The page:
We've been pondering the unimaginable love of God, and how we can pray for such love in the lives around us. Paul is teaching us in Ephesians 3, praying that his friends would be rooted and established in love, and that they would come to know how wide the love of Christ is.
If we could have coffee today, I’d say, “It’s ok not to be ok. ” For many years, my life was mostly sunny, but then came “the storm. ” Rain streamed down in my world and hurt poured out from a place in my heart that I’d kept locked for years.
If I were a silent voice inside your head helping you to build healthy relationships, you might hear me say: “Let your heart be thankful. ” Many say that the antidote to bitterness is thankfulness. Polar opposites, making it almost impossible for the two to coexist.
If we could have coffee today, I’d say, “God will never give up on us. ” One day, memories of a stunning series of failures in my life began playing like a bad home movie in my mind. Have you ever had that happen? This script usually goes like this: “You can’t be used by God.
When we think of prayer, our default, for better or for worse, is that we tend to ask God for things. Fortunately, he is a loving Father who loves it when His children come to Him with all kinds of requests. But prayer is so much more than that.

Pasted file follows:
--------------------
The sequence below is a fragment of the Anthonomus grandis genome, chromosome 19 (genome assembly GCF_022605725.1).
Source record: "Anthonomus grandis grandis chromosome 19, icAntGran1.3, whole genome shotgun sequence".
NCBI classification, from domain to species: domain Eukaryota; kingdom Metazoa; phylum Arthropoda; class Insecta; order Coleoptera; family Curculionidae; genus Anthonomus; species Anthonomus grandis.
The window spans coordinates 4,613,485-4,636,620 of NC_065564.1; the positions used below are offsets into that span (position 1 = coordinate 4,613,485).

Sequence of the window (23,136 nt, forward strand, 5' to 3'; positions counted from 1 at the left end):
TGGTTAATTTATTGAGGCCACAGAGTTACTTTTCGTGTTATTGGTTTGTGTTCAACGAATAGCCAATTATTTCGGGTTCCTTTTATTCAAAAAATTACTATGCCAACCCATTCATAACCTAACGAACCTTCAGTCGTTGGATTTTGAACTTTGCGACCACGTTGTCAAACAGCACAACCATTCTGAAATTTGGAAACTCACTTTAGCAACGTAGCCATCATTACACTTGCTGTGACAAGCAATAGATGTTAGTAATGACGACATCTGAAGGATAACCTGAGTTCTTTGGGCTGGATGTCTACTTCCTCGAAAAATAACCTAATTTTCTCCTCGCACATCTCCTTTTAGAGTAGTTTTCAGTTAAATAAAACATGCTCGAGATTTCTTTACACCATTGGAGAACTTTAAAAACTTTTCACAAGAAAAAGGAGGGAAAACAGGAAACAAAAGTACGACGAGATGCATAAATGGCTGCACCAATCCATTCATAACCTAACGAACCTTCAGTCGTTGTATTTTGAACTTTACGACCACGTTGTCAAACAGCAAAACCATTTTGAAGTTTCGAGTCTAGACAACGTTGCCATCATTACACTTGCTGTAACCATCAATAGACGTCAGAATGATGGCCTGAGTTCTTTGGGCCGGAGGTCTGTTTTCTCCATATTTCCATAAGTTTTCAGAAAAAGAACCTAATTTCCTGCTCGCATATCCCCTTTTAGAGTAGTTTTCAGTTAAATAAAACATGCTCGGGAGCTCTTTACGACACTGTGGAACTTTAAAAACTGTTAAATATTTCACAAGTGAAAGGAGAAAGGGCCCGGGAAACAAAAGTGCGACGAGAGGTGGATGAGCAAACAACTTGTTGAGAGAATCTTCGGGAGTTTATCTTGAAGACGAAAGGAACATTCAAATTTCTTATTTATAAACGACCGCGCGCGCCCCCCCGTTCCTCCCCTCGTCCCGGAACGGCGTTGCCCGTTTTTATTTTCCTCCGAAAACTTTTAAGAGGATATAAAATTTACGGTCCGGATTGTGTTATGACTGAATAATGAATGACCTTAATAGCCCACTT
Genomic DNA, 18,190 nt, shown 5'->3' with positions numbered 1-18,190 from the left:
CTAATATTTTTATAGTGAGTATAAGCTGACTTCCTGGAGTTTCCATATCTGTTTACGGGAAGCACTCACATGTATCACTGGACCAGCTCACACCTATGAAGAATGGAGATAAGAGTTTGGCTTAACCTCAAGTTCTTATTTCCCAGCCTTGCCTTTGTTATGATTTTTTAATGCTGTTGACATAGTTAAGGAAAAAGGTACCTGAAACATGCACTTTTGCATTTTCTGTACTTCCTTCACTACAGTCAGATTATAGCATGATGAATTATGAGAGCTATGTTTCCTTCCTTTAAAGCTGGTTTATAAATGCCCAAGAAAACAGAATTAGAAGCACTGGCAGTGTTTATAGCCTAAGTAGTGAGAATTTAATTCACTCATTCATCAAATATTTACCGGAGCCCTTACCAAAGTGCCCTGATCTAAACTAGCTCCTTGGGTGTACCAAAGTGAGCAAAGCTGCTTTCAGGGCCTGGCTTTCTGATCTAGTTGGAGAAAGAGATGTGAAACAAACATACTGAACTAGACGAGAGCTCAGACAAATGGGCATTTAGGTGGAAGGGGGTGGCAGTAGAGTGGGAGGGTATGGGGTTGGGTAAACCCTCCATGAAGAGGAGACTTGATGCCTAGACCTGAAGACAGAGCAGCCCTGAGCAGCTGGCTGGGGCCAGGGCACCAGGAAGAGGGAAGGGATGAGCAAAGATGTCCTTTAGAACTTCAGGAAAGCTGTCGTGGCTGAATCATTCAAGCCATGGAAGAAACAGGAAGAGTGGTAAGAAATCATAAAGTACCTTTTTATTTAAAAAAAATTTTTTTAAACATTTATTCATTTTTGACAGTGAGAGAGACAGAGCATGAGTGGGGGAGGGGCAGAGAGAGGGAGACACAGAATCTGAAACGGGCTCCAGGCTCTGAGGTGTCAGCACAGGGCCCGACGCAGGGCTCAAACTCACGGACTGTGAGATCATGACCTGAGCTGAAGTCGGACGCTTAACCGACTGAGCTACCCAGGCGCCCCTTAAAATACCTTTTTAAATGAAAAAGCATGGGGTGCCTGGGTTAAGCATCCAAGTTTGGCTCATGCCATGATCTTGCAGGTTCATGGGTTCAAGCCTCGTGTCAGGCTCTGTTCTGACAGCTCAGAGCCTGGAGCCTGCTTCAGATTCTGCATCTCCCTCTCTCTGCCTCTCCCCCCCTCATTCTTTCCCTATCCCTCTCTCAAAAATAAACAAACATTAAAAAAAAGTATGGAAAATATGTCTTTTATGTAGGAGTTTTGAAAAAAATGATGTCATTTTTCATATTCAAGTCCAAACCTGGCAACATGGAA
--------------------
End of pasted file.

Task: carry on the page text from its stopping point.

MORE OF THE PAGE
Alice Gray tells the story of a young mother who came home after a long, hard day. Her little girl ran out of the house to greet her. “Mommy, Mommy, wait until I tell you what happened today!” After listening to a few sentences, the mother responded by saying the rest could wait until later.
In Luke 10:29, a man asked Jesus, "Who is my neighbor?" Jesus responded with a story of a man robbed, beaten, and stripped of his dignity. Several religious people passed him by, even though they were neighbors. Then a man who had nothing in common with him stopped and tended to him, and made sure he was safe.
If I were a silent voice in your head to help you build healthier relationships, you might hear me say: "People are funny, and I don’t mean 'haha. '" One of my dear friends, upon hearing this quote, said, "Susan, you’ve got to go on the road with that statement. " .
Susan Carroll glanced in the rearview mirror at her second-grade son as they pulled into the parking lot on the first day of school. He seemed okay, but she had had false hope before. For the past two years, both in kindergarten and first grade, Paul had awakened every school morning begging to stay home.
I was talking with a young mom whose child battled anxiousness. She prayed for her child every day. She whispered scriptures over that little one. She endured when others – those who hadn’t walked in her shoes – judged her when her child struggled publicly.